The remainder of what Kevin saw is consistent with what Metz saw, but the subject matter changed a bit. Kevin saw very high-resolution holograms: human-sized robots that walk through walls, and “miniature humans wrestle each other on a real tabletop, almost like a Star Wars holographic chess game.”

The concept of MR is mutually reinforced by Kevin’s account and a new Youtube video released yesterday that depicts holograms of a tabletop Mount Everest, a sneaker and a jellyfish floating across the ceiling.

Most interesting, though, is the Wired story included the first image of the light-field chip ever published.

“Magic Leap’s solution is an optical system that creates the illusion of depth in such a way that your eyes focus far for far things, and near for near, and will converge or diverge at the correct distances,” Kelly writes. And he compares it to the fixed focus length between the eye and the LCD screen of stereoscopic VR headset technology used by almost every competitor.

Stereoscopic VR uses the principals of stereoscopic photography invented by Sir Charles Wheatstone in 1838 in which two photographs taken from slightly different angles are focused through lenses in an apparatus of fixed focal length to create the illusion of three dimensions (3D).

Stereoscopic VR employs the same method, dividing an LCD screen mounted in front of the user’s eyes projecting two slightly different moving images focused into the eyes with lenses to create the illusion of 3D full motion VR. It’s a neat trick that counts on the gullible human brain to generate a consistent sensible world view from what its senses have been given.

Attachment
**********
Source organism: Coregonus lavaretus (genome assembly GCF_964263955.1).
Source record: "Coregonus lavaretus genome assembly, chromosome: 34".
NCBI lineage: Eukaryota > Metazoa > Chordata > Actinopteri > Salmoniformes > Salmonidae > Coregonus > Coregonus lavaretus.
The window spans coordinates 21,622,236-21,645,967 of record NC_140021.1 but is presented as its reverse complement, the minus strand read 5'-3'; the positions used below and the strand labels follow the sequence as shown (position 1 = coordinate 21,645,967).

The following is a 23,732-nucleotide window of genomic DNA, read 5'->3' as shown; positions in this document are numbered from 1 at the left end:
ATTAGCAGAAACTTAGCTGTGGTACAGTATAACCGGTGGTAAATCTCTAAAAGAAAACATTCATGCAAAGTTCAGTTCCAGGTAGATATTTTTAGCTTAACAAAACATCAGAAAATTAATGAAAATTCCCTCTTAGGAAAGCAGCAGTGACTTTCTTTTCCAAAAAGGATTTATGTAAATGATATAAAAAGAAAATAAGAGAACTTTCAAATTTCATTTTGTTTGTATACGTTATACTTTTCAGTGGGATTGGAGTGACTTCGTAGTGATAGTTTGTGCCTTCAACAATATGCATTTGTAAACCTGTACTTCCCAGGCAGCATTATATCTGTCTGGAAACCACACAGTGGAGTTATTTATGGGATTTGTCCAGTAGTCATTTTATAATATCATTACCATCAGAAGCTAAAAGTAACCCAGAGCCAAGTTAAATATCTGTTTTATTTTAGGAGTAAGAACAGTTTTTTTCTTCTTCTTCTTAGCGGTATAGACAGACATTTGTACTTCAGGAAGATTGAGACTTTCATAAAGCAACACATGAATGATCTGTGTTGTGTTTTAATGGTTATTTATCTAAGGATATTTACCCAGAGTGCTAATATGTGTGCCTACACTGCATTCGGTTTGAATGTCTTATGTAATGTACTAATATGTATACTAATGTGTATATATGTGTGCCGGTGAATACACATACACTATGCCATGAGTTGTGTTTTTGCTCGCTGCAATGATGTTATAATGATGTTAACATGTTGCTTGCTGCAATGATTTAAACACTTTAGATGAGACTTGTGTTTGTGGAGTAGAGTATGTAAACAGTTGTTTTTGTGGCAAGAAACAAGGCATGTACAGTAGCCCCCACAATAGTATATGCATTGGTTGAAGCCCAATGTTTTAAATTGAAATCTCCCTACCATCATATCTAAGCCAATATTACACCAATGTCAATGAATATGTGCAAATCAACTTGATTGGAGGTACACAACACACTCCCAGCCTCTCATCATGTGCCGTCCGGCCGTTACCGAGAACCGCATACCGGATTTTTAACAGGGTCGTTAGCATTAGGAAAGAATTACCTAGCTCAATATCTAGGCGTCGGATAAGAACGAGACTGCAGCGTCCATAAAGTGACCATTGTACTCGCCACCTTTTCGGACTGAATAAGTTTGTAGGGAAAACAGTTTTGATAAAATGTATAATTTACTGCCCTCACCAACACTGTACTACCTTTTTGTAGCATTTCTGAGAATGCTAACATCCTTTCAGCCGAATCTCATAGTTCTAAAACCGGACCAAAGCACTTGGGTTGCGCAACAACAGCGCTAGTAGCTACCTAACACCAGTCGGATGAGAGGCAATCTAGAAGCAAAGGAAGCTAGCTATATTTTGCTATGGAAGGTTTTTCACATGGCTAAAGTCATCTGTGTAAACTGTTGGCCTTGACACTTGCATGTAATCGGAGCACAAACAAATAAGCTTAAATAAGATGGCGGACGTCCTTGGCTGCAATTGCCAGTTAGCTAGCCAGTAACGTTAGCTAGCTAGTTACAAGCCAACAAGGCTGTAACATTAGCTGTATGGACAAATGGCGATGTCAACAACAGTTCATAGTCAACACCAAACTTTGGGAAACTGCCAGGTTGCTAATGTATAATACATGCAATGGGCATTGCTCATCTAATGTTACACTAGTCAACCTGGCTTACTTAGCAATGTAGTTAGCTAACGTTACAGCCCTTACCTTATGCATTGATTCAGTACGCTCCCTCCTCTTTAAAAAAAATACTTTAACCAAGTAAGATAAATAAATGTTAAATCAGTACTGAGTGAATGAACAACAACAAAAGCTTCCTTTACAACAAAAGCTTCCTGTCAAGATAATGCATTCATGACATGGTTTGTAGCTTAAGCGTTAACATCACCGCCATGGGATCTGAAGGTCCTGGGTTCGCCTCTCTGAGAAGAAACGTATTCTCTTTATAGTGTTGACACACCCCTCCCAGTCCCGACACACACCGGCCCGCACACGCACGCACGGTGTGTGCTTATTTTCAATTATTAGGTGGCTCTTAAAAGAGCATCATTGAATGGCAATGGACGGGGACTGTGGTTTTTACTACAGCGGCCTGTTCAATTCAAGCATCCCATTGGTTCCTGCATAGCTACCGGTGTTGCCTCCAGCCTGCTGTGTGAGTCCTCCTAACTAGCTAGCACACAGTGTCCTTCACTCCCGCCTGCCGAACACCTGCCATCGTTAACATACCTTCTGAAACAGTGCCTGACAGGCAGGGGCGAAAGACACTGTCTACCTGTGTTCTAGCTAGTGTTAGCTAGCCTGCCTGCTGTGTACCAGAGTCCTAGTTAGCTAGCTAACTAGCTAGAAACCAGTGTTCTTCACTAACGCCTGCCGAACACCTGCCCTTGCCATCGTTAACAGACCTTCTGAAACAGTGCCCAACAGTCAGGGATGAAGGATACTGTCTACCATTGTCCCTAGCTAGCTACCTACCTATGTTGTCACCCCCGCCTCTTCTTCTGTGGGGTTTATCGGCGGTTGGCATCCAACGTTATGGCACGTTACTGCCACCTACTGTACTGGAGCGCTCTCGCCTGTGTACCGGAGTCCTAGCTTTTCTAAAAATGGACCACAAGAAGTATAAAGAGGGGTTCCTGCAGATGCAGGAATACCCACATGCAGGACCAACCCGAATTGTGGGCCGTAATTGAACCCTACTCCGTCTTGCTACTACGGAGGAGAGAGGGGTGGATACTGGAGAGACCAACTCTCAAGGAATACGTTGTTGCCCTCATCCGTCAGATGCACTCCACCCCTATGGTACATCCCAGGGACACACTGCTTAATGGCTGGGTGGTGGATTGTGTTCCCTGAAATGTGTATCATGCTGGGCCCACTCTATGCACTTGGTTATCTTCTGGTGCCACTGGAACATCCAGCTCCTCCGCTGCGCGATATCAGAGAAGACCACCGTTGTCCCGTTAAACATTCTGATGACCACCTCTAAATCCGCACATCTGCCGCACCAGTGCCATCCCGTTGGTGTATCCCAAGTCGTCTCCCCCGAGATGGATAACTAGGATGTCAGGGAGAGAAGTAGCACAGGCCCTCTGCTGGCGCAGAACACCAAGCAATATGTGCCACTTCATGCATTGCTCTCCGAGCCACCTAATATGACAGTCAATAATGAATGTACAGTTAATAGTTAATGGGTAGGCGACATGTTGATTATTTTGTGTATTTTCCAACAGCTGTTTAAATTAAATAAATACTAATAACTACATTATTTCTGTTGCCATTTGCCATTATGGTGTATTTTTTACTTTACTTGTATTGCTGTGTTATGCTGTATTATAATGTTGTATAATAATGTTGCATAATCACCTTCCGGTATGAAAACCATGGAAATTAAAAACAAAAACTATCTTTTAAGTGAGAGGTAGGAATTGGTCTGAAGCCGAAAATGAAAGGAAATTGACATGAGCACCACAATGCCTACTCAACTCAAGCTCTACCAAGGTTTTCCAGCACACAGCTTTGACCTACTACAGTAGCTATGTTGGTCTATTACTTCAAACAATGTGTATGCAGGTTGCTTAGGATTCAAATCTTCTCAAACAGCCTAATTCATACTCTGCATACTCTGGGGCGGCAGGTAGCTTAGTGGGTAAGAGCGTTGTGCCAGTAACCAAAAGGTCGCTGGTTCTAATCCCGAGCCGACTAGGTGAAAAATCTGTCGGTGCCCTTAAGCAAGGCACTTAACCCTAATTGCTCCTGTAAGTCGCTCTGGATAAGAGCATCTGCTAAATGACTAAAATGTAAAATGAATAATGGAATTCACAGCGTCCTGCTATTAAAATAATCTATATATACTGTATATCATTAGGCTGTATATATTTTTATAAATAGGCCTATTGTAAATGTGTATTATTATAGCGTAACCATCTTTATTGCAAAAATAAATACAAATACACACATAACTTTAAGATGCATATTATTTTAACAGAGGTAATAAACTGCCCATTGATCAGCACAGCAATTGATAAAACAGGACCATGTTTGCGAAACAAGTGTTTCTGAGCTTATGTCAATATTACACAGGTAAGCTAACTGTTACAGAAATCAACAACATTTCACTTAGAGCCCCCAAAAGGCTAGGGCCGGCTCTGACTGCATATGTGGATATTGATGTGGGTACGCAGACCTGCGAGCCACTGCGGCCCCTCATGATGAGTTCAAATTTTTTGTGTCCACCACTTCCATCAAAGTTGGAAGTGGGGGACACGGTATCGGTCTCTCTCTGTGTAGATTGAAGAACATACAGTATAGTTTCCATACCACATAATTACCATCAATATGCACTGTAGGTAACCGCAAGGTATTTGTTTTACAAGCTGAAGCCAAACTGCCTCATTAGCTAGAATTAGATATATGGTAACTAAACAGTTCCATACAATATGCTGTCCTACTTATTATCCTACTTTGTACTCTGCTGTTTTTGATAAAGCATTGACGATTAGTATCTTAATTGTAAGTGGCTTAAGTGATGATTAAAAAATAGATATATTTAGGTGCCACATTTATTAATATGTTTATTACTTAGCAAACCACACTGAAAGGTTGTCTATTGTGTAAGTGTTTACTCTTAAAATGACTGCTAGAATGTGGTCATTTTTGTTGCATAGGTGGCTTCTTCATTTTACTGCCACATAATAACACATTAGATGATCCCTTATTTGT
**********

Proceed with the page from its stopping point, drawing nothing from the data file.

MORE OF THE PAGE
Magic Leap contends that it doesn’t trick the brain. Rather it shoots photons into the eye that stimulate the cones and rods as if the hologram were real, or according to founder Rony Abovitz, neurologically true. The image of the light-field chip hints that Magic Leap may be using a very promising technology called silicon photonics.

Bending and switching light

Over the past few decades the need for increased communications speeds attracted huge investments to shift technologies from slow error-prone copper wires to fiber optics. Challenges such as converting electrons used in computers to photons that travel at the speed of light across optical fiber and bending light that would prefer to beam straight ahead around corners were solved. It has required a lot of expensive hardware to make the conversion back and forth between photons and electrons that silicon photonics will change into a commodity.

The idea behind silicon photonics (aka nanophotonics) that has also attracted huge investment from Intel and IBM is simple: take the world’s fastest communication technology (photons), and build it directly into semiconductor chips using well-known and massively scalable production processes. With scale comes multiple orders of magnitude in production cost reduction.

Perhaps Magic Leap has applied all the research of bending and switching light to shoot photons across the light-field chip that forms the headset lenses, turning it into the retina at the point where the photons would be overlaid on reality to create the hologram. It’s just a speculation about how “neurologically true” has been achieved.

Copyright © 2016 IDG Communications, Inc.